In a reversal of the setup at the longtime Navajo Street location, visitors enter the Pirate gallery in Lakewood through the associates’ space, so that the solos by associate members are now the first thing they see. This time that solo is the severely handsome Spinifex and salty trails: Judith Grey, which comprises simple conceptual sculptures that Grey has made of altered found objects or things that have been repurposed. The space has been sparely installed with an irregular rhythm of vertical rod sculptures mounted with handsome hardware brackets attached to the walls; these sculptures are from Grey’s “Fossicking Sticks” series, named after Australian slang for a walking stick that’s used for beach combing. Though Grey lives in Colorado, she's from New Zealand, where spinifex is a coastal grass.
The “fossicking sticks” pointedly reference domesticity, in particular house cleaning, because they’ve been made out of household objects such as mops, brooms, pool nets and brushes. The sculptures retain their familiar appearance, which evokes their intended use; however, Grey undercuts any thoughts of these sculptures fulfilling their original mandates as tools by altering them in such a way as to subvert their usefulness. She haas cut in or in some other way altered the functional head of the device to minimize it, leaving mostly the wooden pole-handle elements, an elegant minimalist form that dominates the entire suite of sculptures.
The tension between the recognizably humble origin of the materials used to make the pieces and the almost Brancusi-like elegance of the simple forms is thoughtfully presented, making this exhibit very compelling.
The theme of domesticity continues in the members' show in the main gallery. In Laura Phelps Rogers: Enchanted, the artist brings in objects that call to mind the outdoors in order to create what could be called a garden room, but also has the gothic quality of a grotto. As in a classical grotto, she uses indoor pieces, such as found antique furniture and architectural elements, that have been rusticated, as though they were meant to live outdoors. And to even further convey the sense of an indoor arcadia, Rogers has distributed bare branches, dried flowers and even fresh flowers around the space.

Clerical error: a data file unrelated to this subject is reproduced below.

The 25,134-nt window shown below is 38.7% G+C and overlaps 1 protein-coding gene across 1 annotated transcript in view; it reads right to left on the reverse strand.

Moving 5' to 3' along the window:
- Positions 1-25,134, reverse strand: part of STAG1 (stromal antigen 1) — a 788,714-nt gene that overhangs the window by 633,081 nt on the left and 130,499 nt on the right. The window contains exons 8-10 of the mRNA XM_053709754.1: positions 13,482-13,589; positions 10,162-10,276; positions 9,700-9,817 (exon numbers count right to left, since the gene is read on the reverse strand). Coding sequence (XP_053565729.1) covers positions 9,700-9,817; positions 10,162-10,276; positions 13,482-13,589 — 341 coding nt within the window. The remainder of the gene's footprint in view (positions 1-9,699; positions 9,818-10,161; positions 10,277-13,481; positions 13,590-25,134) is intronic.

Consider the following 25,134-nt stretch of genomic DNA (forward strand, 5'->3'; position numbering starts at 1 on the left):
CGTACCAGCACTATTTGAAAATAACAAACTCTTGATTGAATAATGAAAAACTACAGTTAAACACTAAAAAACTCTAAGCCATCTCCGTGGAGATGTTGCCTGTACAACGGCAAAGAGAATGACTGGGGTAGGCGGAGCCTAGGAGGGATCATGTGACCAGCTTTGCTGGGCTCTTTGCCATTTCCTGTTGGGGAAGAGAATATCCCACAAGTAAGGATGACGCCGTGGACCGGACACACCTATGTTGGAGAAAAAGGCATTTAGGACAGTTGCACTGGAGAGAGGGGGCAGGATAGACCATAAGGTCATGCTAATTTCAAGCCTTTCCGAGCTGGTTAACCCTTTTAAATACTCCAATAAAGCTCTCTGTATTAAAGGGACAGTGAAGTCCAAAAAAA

As you enter, the first vignette that catches your eye is an old armchair, in which the traditional tuck-and-roll upholstery has been covered in dried moss; it looks like a throne sitting in a fairy-tale room in the woods. Alighting on the chair and “flying” around it are oversized, ready-made plastic butterflies. Although this piece is full-sized as it is, Rogers tells me that she can imagine it as a model for a monumental outdoor sculpture, thirty or forty feet tall, and cast in bronze. In fact, Rogers sees many of this show's components serving as models for public-art proposals, even though almost everything is made from an appropriated object that’s already pretty large.
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A good example of this is the old front door, its window panel replaced by a digitally altered view of the sky; Rogers has suspended the door from the ceiling in the middle of the room. A similar concept is carried out in a salvaged double window in which glass panes have been replaced with a digitally printed photo of the almost cloudless sky. For Rogers, the view locates her installation specifically in Colorado: The artist, a Denver native, is pointedly interested in linking her work to the established art traditions of the American West. Using these views of the sky as touchstones, she sees her work as an extension of the depiction of the Western landscape.
The weirdest passage in the installation — and believe me, there are several weird moments in Enchanted — are the rows of cast-iron rabbits that have been dipped in chocolate and are displayed on large rollers on an industrial shelf. As the chocolate ages, it’s getting a whitish tinge to it.
Totally baroque, this show is very different from Grey's, which is utterly simple. Yet the theme of home, in the house or in the garden, links them, at least subliminally. Both are on view through May 6 at Pirate Contemporary Art, 7130 West 16th Avenue, Lakewood, 720-601-0966, pirateartonline.org.